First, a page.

There have been some disappointing studies and contradictory recommendations on using statins to treat stroke. HCPLive's Gale Scott interviewed Koto Ishida, MD, medical director of the NYU Langone Comprehensive Stroke Care Center, about the implications for clinicians.
There have been some disappointing studies and contradictory recommendations on using statins to treat stroke. HCPLive’s Gale Scott interviewed Koto Ishida, MD, medical director of the NYU Langone Comprehensive Stroke Care Center, about the implications for clinicians.
Has recent research changed your own thinking in what statin dose is best for stroke patients?
It has. Everything in treating stroke patients and managing these patients involves a risk/benefit analysis. When a new study comes out, people sometimes over-analyze it and blow it out of proportion. My patients are at high risk for future cardiovascular (CV) events; most have already had a stroke or a transient ischemic attack (TIA). These are the patients who are likely to benefit most from statins. The new guidelines have changed how we think about treatment and dose.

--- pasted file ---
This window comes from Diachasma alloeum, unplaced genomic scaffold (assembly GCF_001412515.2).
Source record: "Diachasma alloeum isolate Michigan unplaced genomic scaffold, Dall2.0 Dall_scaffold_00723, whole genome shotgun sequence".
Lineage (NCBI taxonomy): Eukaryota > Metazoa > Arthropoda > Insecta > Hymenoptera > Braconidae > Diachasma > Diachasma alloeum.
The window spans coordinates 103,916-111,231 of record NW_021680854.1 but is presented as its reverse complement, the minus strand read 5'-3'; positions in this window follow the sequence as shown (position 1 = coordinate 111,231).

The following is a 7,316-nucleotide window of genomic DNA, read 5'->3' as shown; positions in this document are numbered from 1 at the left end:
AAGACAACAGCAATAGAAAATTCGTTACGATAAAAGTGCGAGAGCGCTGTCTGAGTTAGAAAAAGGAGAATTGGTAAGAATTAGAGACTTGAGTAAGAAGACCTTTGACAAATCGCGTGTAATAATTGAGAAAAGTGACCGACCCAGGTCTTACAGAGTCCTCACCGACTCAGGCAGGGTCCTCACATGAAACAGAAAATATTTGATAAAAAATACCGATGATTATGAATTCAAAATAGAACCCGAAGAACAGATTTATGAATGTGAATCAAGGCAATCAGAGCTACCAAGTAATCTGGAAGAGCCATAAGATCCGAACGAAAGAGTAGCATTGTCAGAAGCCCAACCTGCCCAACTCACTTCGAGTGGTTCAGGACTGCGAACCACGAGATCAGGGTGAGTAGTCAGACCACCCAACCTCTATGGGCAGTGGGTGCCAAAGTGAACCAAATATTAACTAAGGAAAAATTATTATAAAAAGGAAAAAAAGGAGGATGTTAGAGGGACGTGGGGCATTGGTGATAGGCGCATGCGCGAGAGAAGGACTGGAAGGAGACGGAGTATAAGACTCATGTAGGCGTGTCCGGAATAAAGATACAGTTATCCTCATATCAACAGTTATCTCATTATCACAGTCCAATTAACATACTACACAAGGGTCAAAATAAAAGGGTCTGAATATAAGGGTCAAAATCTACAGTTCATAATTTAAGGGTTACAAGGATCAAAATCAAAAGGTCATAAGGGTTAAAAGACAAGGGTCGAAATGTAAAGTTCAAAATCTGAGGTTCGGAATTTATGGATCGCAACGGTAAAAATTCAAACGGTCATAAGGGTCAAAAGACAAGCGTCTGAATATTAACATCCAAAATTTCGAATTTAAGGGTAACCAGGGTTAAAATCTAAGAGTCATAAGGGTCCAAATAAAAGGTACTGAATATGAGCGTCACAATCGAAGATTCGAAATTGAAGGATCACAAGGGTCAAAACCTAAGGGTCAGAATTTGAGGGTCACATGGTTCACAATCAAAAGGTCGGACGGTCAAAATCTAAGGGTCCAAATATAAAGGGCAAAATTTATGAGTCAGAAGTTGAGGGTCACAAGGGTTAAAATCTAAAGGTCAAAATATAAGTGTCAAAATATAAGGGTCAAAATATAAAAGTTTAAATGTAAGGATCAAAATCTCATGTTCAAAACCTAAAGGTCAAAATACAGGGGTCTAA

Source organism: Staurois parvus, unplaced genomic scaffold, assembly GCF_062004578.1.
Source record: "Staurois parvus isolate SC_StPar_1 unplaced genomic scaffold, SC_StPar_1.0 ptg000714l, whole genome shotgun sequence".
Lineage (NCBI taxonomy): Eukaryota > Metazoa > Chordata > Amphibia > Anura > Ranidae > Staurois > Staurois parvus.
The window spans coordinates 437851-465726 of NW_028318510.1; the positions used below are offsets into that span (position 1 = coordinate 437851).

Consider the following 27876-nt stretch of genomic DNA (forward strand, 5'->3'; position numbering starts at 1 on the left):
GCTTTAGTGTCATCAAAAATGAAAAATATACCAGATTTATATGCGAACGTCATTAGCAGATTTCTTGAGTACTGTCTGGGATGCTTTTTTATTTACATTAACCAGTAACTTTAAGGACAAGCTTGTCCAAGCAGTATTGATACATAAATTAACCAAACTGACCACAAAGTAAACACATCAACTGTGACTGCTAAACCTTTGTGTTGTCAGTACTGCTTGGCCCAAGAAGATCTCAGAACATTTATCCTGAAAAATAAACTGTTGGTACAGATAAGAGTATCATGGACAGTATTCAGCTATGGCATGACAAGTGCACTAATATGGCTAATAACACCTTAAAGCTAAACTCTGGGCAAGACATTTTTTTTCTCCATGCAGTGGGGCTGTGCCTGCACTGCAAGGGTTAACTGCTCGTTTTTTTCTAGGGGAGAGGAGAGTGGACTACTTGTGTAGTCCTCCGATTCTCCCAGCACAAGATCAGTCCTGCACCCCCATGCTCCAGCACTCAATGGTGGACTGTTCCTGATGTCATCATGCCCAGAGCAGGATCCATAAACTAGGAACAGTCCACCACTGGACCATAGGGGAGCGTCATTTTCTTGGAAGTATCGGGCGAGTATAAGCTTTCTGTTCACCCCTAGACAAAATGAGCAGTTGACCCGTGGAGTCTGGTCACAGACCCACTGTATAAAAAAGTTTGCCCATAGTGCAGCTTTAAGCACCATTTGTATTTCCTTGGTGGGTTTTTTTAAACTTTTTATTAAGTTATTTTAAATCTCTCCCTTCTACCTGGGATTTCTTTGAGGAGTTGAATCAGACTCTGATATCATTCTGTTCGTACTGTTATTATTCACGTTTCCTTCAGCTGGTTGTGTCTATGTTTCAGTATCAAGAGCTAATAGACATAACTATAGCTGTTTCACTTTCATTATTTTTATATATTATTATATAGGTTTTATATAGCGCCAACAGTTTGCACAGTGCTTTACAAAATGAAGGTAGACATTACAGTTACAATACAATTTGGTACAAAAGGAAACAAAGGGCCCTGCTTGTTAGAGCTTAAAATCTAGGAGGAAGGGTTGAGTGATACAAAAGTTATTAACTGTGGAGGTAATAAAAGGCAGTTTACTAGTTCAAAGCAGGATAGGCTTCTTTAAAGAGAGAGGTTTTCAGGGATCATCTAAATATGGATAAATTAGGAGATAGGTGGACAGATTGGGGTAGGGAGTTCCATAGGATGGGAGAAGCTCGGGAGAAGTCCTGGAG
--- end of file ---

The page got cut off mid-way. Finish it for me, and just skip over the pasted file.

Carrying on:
What exactly is different now?
It used to be we would really fixate on the LDL number. More recently, a lot of guidelines are focused on finding the best level of evidence—it’s more about patients’ risk of having a CV event. These newer guidelines are shifting away from numbers, and towards a patient-specific risk assessment.
How do you do that?
There is calculator from the American Heart Association (AHA) that is really helpful. It used to be we treated everyone similarly. Now we differentiate who may benefit from statins and who may not. The specific concerns with statins are muscle aches, elevated liver enzymes, and bleeding in the brain. In order to determine whether a patient will gain more benefit from treatment, the risk to the patient has to be more specifically quantified. If a patient is older, has a higher blood pressure, a history of diabetes, it is helpful to be able to incorporate those risks into one easy-to-use calculator.
Doesn’t that take a lot of time?
No, it’s a fast calculator. You can do it online or download an app, it takes about 30 seconds. You just enter high BP, the age, whether they have diabetes, etc. I tend to see patients who need secondary stroke prevention, but the calculator works even for primary prevention—for those who have never had a stroke—but have a high 10-year risk. These risk scores can help us determine in which patients the benefits of taking statins outweigh the risks.
When did your thinking about risk start to change?